In order to select effective summary statistics for the proposed model, we first employ the ABC methodology in a simplified study that focuses on the posterior of the power law parameter from Equation (2.1). We generate a cluster of stars from an IMF with slope (Salpeter, 1955), , and , and a uniform prior distribution for . This model was used in order to check the method against the true posterior of after the observational and aging effects have been incorporated into the forward model. We use the bivariate summary statistic and distance function of Equation (B.1) and (B.2). Defining the two-dimensional tolerance sequence as where the subscript indicates the algorithm time step, and and were selected using an adaptive start as discussed above using an initial number of draws of with . The algorithm ran for time steps. At steps , and were set equal to the percentile of the distances retained at the previous step from their corresponding distance functions.

The pseudo-data were aged 30 Myr, log-normal measurement error with , and observation completeness defined by the linear-ramp function in (3.4) with and . The simulated IMF and resulting MF (after the noted observational effects were applied) are displayed in Figure 12. The IMF is the object of interest, while the MF contain the actual observations that can be used for analysis.

Figure 12: Simulated IMF (yellow) and MF (blue) using power law model. The IMF was simulated with stars using a power law slope of . The cluster was aged 30 Myrs, simulated with log-normal measurement error with , and had a linear-ramp completeness function applied between 2 and 4 .

The ABC posterior resulting from the ABC algorithm along with the true posterior for are displayed in Figure 12(a). The ABC posterior matches the true posterior, defined as

(B.4)

where is the upper-tail mass cutoff due to aging. The close match between the true and ABC posteriors suggests that the selected summary statistics are useful for carrying out the ABC analysis. Figures 12(b) and 12(c) display the ABC posterior predictive IMF and MF. Even in regions where stars are missing due to the observational limitations, the ABC predictive median is still able to recover the shape of the original IMF (though with wider credible bands).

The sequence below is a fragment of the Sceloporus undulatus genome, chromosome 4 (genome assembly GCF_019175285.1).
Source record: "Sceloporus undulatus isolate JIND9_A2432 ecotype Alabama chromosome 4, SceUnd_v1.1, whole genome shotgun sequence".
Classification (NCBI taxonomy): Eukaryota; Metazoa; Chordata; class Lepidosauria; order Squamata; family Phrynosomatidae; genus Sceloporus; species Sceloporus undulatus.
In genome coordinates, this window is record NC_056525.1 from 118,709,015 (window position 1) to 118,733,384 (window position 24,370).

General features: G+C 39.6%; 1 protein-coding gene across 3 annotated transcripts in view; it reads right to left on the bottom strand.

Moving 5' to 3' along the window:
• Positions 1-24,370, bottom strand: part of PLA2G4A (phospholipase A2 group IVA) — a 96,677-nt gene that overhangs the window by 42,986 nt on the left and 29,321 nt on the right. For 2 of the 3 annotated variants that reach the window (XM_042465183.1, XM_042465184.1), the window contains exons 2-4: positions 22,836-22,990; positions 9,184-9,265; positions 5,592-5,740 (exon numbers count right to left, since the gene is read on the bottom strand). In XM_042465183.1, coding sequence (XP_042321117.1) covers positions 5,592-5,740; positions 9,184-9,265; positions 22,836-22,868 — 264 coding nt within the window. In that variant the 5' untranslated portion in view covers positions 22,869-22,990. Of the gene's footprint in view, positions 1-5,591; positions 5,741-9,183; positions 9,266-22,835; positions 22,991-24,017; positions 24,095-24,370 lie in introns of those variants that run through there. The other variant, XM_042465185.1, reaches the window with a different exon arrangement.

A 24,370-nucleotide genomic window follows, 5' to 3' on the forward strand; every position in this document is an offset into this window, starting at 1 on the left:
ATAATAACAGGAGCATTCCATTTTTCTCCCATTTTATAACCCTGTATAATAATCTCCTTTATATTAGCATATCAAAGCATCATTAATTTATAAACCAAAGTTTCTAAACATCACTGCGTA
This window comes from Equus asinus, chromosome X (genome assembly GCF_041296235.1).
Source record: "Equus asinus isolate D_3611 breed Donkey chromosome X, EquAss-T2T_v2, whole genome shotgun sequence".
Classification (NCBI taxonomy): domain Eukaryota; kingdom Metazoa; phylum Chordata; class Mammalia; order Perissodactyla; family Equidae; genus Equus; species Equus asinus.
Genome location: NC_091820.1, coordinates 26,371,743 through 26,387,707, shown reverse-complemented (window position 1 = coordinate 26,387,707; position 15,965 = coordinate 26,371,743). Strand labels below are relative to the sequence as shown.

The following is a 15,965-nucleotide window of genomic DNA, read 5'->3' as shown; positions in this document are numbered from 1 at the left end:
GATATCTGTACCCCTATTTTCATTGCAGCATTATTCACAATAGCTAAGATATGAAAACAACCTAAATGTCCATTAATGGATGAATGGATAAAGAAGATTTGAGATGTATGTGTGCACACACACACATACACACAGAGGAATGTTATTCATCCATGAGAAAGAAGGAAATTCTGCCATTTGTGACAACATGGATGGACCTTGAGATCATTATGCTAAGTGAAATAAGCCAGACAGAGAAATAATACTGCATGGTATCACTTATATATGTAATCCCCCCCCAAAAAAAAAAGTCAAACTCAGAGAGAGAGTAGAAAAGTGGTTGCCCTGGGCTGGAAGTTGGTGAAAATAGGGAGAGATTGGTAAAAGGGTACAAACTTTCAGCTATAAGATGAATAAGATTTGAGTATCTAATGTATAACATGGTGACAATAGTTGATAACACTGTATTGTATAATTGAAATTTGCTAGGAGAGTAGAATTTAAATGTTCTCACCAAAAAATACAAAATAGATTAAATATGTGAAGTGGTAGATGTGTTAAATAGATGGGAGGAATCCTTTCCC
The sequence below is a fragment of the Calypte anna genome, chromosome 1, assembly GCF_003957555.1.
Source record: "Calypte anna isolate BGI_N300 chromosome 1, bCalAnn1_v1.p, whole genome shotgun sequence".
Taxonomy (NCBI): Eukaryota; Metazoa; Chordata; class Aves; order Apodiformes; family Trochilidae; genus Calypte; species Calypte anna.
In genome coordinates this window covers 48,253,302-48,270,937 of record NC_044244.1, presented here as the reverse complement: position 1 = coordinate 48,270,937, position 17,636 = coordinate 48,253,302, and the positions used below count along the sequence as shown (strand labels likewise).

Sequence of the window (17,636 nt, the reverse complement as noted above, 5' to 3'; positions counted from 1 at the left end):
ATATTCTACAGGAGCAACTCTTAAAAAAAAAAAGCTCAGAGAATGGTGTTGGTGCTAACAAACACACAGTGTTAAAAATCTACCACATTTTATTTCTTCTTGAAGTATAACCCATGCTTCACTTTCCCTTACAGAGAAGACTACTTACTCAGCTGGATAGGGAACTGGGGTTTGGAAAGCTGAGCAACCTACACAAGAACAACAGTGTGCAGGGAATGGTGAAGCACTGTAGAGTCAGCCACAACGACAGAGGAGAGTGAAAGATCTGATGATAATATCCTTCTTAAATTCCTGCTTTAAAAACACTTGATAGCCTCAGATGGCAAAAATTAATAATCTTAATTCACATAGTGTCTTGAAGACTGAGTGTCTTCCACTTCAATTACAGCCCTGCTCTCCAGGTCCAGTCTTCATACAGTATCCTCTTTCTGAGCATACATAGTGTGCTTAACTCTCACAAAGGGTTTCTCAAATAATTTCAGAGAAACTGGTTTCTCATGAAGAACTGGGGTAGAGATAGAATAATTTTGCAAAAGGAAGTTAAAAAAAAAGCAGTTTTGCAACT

(a) Psosterior
(b) Predictive IMF
(c) Predictive MF
Figure 13: Validation of summary statistics with power law model. (a) The ABC posterior for (solid black) compared to the true posterior (dotted blue) of Equation (B.4) using an input value of 2.35 (dashed vertical red). (b) The median of the posterior predictive IMF (solid black) with a corresponding 95% point-wise predictive band (dashed black) compared to the true IMF (blue dotted) which was the simulated dataset before aging, completeness, or uncertainty were applied, and the gray shaded region indicates where the completeness function was less than 1. (c) The median of the posterior predictive MF (solid black) with a corresponding 95% point-wise predictive band (dashed black) compared to the observed MF (dotted blue) which was the simulated dataset after aging, completeness, and uncertainty were applied. For the posterior predictive IMF, 1000 independent draws were made from the ABC posterior of (a) and then 1000 cluster samples were drawn from the power law simulation model. For the posterior predictive MF, the 1000 cluster samples used for (b) were then put through the forward model to apply the aging, completeness, and measurement error effects.

Acknowledgements

The authors thank the Yale Center for Research Computing for the resources we used for producing this paper. The authors also thank two anonymous reviewers, along with David W. Hogg, and Ewan Cameron for their comments and feedback on this work. Jessi Cisewski-Kehe and Grant Weller were partially supported by the National Science Foundation under Grant DMS-1043903. Chad Schafer was supported by NSF Grant DMS-1106956. Any opinions, findings, and conclusions or recommendations expressed in this material are those of the authors and do not necessarily reflect the views of the National Science Foundation.